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Use a NVMe drive as a Boot Drive on unsupported HPE Hardware (Debian/Proxmox)

So this workaround came from when I was using the HPE P420 RAID Card, which I’d changed into HBA mode. When it’s in this mode, you can’t boot directly from it, once you install the OS and reboot it won’t see it to boot from it, so I came up with a crafty workaround for this situation, which is to use the internal SD card slot, with a suitably small SD card (as to not waste a good one) and have my /boot partition on that. I bought loads of 512mb micro SD cards a while back for Arduino projects and stuff that needs a bit of storage, but using anything big would just be a waste. You can probably use a similar work around on other hardware too using a USB stick, but the benefit of HPE servers is they have an internal SD card slot, that you’re (likely) not using for anything else.

So to get it working with something like Proxmox, you can’t use the official Proxmox installer, as it doesn’t let you be verbose enough with partition layouts. I’ve always installed the version of Debian that it uses and follow the guide to “convert” a fresh Debian install into a Proxmox install.

So when installing Debian (either from USB stick, or CD image mounted to iLO), follow it through mostly by default, but for disk partitioning, make your SD card an ext2 partition, and set the mount point to /boot – Then partition the rest of the drives however you’d like, and follow through the rest of the installation. When you get to the choose software screen, uncheck everything except for “Base System” and “SSH Server” (you only want the minimum packages installed as Proxmox will pull in a lot of it’s own packages).

At the end when it asks you where to install grub, choose the device that is the SD card. Sometimes, however, this doesn’t work. If it doesn’t let you install grub this way, just ignore installing grub and finish the installation.

To fix the grub install process, you can then boot again the install media and choose rescue mode. If it asks you “do you need to mount a boot partition” choose yes. Once you are in rescue mode, execute a shell in the target (not a shell in the rescue mode) once in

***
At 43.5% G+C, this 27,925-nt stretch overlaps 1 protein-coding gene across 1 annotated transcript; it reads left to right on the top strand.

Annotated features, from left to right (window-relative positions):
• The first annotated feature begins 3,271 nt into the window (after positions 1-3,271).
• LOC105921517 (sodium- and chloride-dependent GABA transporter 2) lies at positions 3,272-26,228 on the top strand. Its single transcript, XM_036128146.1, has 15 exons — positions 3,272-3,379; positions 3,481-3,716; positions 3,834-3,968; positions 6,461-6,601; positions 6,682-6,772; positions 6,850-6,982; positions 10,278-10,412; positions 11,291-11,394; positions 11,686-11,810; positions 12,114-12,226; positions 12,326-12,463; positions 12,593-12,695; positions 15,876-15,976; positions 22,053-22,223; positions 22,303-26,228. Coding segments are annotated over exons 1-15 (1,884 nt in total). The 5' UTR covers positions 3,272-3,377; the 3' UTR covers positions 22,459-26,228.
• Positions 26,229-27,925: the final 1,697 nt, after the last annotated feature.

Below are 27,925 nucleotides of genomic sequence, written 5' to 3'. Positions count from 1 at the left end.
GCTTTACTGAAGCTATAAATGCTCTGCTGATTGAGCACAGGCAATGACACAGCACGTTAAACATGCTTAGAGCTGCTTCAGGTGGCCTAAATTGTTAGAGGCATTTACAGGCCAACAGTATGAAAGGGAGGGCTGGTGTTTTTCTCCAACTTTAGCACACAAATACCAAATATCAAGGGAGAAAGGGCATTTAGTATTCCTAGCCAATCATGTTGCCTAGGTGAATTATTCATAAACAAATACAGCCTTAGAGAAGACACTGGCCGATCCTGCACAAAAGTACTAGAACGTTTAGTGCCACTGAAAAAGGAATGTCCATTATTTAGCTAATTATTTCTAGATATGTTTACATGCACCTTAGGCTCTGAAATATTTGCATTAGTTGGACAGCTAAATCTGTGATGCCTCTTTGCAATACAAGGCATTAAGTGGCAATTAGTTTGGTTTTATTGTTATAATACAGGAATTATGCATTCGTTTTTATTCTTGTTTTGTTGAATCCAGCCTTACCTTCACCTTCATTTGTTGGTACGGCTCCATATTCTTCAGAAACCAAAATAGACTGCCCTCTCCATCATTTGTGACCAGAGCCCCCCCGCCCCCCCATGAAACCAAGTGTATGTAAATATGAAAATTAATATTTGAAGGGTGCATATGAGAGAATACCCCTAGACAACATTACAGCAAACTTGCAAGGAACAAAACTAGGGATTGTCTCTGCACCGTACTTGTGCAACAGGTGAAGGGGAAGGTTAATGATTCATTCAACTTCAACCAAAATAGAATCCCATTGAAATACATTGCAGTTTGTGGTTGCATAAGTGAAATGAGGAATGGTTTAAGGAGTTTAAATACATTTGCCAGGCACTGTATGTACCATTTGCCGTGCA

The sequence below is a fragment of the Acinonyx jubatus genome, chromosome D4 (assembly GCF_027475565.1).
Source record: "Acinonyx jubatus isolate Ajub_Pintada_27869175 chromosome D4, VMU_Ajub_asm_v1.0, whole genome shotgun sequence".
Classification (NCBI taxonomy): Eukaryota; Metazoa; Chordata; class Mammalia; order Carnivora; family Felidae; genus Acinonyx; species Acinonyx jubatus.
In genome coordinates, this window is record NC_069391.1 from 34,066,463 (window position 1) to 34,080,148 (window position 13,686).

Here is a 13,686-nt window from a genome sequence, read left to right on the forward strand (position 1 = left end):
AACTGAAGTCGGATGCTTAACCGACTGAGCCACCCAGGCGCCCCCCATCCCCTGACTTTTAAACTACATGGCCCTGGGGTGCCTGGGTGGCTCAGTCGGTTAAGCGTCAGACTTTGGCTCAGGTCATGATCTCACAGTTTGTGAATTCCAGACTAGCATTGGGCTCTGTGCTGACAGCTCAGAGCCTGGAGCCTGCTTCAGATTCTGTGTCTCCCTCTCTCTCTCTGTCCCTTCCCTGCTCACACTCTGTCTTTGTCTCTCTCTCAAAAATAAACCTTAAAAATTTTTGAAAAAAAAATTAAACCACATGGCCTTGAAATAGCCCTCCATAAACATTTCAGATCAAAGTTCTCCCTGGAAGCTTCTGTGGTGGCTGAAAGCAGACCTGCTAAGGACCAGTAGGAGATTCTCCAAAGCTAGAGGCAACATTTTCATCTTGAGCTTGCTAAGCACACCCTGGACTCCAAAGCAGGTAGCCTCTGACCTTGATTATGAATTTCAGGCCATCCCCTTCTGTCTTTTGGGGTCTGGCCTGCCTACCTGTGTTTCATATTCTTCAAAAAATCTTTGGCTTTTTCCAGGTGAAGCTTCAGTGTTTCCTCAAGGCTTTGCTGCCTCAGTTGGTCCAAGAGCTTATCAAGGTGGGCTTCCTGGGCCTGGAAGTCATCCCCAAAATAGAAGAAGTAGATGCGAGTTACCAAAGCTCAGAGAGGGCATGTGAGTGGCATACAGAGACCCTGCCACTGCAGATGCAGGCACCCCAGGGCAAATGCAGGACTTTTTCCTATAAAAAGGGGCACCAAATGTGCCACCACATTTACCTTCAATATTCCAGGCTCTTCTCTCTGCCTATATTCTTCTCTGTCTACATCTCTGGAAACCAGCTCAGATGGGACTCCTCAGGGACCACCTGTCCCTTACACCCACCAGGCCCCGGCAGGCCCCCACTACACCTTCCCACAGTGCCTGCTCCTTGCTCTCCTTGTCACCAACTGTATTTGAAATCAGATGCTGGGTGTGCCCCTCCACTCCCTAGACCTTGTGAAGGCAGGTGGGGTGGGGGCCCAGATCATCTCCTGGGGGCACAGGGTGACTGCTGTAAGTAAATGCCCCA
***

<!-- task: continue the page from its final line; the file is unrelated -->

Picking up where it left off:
the target’s shell, you can do a regular grub install, grub-install /dev/<path-to-sd-card> this will take a bit of time, since SD cards aren’t amazing for write speeds but that should install grub which will enable the new system to boot. Once grub has successfully been installed, you can exit the rescue environment and boot in to your new system.

You will need to change the BIOS options to boot from a “USB” device as a priority, but then it’ll boot from the SD Card and will start your system.

Once you’ve logged in, follow the usual procedure for converting a Debian install into a Proxmox install following the Proxmox Wiki (the current version is at https://pve.proxmox.com/wiki/Install_Proxmox_VE_on_Debian_11_Bullseye )

There you go, you should now have a system that boots Proxmox with NVMe storage, on a system that can’t boot from it ordinarily. I’ve done this for a long time (given I used to use it to boot when I couldn’t boot directly to drives on my p420 card) and it’s been fine. It takes a little longer to do updates that rebuild initramfs because of SD card write speeds, and there’s a tiny bit of slowdown when first uncompressing the Linux Kernel at boot, but other than that, I haven’t noticed any other problems, and Disk IO beyond that is so much faster than SATA or SCSI drives, which certainly makes it worth it. 😀

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